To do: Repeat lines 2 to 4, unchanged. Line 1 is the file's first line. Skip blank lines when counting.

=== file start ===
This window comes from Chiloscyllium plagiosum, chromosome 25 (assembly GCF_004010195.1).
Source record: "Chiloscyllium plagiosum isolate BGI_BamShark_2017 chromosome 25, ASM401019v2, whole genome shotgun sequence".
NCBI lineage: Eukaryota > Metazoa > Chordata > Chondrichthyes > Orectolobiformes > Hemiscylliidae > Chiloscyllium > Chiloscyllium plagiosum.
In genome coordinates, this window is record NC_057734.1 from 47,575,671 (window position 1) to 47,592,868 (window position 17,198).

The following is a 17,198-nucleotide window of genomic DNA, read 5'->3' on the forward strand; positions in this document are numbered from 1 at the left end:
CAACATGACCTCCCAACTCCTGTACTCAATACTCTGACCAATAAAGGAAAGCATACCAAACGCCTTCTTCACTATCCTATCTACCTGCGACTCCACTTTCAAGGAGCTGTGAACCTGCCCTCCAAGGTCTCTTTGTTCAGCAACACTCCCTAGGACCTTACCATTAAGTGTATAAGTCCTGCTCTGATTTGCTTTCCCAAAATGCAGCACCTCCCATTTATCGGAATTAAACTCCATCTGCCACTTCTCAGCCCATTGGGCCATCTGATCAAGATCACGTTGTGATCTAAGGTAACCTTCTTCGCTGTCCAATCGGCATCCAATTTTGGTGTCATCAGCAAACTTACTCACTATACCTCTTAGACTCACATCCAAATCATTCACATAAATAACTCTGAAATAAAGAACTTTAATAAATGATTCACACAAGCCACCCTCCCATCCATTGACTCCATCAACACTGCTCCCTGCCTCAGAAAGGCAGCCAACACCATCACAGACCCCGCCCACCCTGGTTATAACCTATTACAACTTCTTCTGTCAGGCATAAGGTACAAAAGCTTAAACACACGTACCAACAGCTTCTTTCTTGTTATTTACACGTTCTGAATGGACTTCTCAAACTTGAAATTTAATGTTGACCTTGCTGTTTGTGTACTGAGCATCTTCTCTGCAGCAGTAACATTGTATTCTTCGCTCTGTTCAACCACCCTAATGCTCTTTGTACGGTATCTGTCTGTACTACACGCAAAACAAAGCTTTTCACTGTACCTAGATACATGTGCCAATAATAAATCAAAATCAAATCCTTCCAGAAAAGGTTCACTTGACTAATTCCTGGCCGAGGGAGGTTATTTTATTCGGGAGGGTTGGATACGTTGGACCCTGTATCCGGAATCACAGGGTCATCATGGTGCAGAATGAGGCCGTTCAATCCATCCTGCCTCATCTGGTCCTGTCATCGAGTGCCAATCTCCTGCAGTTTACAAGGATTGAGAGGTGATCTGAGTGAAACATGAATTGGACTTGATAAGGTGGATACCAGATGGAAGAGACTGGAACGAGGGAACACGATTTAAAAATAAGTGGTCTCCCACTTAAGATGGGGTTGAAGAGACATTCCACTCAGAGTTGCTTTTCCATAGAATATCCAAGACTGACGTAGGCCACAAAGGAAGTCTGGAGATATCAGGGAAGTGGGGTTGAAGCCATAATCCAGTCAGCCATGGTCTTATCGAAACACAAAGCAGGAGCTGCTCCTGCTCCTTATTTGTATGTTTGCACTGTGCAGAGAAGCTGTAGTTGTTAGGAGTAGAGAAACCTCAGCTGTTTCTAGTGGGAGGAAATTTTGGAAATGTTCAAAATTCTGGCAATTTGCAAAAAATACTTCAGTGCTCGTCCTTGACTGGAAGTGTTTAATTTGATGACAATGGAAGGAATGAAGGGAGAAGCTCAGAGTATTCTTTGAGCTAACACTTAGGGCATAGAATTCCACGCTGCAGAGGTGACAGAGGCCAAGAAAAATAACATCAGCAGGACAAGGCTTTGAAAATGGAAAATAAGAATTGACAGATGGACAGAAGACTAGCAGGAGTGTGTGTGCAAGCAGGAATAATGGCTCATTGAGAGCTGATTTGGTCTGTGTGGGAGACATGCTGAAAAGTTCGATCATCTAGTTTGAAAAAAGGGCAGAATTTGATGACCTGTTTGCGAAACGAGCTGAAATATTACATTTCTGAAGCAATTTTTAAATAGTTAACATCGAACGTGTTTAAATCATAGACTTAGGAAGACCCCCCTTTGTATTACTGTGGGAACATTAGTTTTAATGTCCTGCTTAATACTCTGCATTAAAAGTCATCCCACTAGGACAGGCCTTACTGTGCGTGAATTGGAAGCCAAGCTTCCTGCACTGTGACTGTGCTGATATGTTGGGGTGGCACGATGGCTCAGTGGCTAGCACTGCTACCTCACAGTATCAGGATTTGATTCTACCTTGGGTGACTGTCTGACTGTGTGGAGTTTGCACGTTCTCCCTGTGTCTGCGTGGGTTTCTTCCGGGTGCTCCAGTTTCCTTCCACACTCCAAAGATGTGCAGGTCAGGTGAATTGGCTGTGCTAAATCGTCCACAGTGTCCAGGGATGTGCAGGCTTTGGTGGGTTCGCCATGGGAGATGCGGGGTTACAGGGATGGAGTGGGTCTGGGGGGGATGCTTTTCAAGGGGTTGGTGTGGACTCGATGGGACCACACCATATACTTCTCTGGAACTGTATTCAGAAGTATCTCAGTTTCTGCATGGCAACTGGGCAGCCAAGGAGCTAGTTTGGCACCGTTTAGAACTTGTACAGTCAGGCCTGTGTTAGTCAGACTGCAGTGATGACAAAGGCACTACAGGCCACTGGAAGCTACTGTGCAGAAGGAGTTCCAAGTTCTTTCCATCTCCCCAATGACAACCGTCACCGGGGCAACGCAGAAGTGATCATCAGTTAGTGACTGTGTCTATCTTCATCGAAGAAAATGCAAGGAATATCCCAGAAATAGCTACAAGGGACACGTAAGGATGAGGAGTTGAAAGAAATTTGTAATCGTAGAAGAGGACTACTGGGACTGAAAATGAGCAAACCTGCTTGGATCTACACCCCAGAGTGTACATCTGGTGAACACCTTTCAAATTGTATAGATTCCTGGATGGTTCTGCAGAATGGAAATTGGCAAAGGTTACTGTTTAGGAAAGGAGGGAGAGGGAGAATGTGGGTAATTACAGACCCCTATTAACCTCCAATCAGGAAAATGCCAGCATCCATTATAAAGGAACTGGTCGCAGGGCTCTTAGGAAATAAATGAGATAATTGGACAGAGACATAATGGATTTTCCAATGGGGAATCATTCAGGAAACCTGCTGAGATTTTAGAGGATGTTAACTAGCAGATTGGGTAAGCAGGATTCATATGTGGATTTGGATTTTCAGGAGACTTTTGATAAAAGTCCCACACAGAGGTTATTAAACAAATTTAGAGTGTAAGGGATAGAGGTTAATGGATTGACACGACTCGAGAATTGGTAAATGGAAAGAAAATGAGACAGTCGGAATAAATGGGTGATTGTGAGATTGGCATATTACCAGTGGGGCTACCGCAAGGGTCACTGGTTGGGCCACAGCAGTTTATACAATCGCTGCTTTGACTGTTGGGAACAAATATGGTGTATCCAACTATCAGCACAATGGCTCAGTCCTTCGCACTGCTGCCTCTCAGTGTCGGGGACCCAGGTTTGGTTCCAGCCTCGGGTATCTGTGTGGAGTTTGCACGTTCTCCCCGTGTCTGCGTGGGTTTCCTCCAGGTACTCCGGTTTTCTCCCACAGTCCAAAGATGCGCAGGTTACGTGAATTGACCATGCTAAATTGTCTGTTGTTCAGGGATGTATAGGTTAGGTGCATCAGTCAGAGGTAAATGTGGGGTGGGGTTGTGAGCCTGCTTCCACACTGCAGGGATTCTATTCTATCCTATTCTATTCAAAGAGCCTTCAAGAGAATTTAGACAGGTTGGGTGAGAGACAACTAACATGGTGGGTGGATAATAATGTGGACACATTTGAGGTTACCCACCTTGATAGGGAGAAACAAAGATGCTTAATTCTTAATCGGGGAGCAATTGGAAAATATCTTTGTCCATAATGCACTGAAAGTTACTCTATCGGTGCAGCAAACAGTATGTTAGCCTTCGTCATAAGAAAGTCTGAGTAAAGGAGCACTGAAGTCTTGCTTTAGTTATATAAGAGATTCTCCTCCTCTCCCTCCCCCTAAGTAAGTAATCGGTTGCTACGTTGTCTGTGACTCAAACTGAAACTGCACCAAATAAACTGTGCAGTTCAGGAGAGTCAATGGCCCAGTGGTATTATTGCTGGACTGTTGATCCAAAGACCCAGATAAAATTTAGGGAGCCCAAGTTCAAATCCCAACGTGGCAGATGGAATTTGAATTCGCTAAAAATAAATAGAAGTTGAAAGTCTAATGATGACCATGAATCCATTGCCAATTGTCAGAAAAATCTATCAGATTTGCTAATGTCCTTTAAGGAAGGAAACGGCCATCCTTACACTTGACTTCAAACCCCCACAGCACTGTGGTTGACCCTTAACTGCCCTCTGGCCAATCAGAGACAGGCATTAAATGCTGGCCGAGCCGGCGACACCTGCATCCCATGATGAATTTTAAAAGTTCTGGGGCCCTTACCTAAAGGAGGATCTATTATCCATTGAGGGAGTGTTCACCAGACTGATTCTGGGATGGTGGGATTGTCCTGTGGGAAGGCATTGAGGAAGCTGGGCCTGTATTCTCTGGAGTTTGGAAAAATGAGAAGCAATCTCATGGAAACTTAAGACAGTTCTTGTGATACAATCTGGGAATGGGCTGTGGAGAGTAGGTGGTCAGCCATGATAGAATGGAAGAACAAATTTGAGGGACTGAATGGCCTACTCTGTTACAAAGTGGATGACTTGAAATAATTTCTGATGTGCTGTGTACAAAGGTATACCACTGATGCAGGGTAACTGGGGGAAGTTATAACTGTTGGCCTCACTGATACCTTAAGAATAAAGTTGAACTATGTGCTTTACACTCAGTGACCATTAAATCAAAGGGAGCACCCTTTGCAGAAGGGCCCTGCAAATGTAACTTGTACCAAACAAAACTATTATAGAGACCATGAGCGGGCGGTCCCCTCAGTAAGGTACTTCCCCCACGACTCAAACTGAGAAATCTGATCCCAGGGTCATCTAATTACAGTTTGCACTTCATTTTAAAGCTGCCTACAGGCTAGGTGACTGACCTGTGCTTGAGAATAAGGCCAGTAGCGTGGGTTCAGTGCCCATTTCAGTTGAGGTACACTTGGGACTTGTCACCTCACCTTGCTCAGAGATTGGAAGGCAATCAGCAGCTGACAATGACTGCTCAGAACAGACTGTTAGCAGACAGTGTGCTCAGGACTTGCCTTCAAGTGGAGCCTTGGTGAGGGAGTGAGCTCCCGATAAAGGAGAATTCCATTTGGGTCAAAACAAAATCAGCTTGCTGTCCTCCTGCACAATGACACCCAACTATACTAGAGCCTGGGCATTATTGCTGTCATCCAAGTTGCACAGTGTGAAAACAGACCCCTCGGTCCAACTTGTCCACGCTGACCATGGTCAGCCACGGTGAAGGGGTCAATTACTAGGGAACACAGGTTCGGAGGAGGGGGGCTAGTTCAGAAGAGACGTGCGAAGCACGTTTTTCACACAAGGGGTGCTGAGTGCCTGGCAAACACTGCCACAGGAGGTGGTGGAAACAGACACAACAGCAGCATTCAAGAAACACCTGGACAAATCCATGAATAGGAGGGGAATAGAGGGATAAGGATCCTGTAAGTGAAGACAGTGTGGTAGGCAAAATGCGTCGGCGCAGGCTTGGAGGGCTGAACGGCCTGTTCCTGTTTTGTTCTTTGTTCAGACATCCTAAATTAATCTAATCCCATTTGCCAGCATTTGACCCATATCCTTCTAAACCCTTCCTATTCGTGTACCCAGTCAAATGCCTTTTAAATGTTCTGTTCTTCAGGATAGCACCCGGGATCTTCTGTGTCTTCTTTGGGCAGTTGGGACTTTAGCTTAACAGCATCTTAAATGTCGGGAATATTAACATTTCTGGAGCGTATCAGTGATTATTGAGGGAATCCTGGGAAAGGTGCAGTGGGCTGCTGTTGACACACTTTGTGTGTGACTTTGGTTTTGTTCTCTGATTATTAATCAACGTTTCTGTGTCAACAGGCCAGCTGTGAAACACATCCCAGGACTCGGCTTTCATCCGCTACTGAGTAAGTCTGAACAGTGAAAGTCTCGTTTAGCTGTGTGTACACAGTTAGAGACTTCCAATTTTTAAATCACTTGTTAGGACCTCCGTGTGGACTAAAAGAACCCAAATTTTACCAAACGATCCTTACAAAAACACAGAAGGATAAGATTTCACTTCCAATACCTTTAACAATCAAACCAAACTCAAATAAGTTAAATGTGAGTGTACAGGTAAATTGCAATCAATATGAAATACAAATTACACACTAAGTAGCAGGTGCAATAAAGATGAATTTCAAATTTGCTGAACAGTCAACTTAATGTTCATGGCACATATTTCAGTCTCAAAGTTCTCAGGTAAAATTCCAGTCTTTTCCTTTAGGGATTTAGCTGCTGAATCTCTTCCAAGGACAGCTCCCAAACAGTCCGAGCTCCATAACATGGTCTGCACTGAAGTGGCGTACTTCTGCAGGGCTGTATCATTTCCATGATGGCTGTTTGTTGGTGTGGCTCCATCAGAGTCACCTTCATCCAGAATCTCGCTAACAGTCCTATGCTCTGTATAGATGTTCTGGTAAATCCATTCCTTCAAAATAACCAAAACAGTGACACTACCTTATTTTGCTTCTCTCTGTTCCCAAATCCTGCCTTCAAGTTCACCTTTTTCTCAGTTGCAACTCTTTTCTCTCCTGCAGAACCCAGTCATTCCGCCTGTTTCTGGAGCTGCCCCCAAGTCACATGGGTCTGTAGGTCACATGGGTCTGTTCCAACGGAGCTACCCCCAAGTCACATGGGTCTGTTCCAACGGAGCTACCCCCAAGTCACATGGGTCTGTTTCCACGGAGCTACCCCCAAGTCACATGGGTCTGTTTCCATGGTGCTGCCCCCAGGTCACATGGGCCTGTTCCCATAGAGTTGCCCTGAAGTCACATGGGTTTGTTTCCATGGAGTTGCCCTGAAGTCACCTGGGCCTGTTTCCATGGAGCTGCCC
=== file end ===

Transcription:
Source record: "Chiloscyllium plagiosum isolate BGI_BamShark_2017 chromosome 25, ASM401019v2, whole genome shotgun sequence".
NCBI lineage: Eukaryota > Metazoa > Chordata > Chondrichthyes > Orectolobiformes > Hemiscylliidae > Chiloscyllium > Chiloscyllium plagiosum.
In genome coordinates, this window is record NC_057734.1 from 47,575,671 (window position 1) to 47,592,868 (window position 17,198).